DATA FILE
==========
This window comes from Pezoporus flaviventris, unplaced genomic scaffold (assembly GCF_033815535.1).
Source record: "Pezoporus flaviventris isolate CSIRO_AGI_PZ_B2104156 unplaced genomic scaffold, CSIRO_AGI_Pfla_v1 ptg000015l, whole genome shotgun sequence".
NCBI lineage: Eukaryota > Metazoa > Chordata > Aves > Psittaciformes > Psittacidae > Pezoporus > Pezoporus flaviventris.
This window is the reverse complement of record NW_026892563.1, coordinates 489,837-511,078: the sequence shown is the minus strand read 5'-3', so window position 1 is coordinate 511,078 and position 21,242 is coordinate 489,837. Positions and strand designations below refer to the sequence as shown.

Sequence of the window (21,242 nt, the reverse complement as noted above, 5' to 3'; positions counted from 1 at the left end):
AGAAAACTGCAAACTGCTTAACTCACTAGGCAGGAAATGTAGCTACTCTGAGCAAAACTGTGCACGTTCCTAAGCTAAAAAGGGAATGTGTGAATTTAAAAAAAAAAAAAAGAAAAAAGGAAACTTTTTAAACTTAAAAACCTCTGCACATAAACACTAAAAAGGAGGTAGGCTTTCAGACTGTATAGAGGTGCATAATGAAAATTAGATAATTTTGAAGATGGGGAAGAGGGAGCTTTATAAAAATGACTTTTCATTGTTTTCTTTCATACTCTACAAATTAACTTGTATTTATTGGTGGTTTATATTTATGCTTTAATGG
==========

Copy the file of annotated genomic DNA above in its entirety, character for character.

This window comes from Pezoporus flaviventris, unplaced genomic scaffold (assembly GCF_033815535.1).
Source record: "Pezoporus flaviventris isolate CSIRO_AGI_PZ_B2104156 unplaced genomic scaffold, CSIRO_AGI_Pfla_v1 ptg000015l, whole genome shotgun sequence".
NCBI lineage: Eukaryota > Metazoa > Chordata > Aves > Psittaciformes > Psittacidae > Pezoporus > Pezoporus flaviventris.
This window is the reverse complement of record NW_026892563.1, coordinates 489,837-511,078: the sequence shown is the minus strand read 5'-3', so window position 1 is coordinate 511,078 and position 21,242 is coordinate 489,837. Positions and strand designations below refer to the sequence as shown.

Sequence of the window (21,242 nt, the reverse complement as noted above, 5' to 3'; positions counted from 1 at the left end):
AGAAAACTGCAAACTGCTTAACTCACTAGGCAGGAAATGTAGCTACTCTGAGCAAAACTGTGCACGTTCCTAAGCTAAAAAGGGAATGTGTGAATTTAAAAAAAAAAAAAAGAAAAAAGGAAACTTTTTAAACTTAAAAACCTCTGCACATAAACACTAAAAAGGAGGTAGGCTTTCAGACTGTATAGAGGTGCATAATGAAAATTAGATAATTTTGAAGATGGGGAAGAGGGAGCTTTATAAAAATGACTTTTCATTGTTTTCTTTCATACTCTACAAATTAACTTGTATTTATTGGTGGTTTATATTTATGCTTTAATGG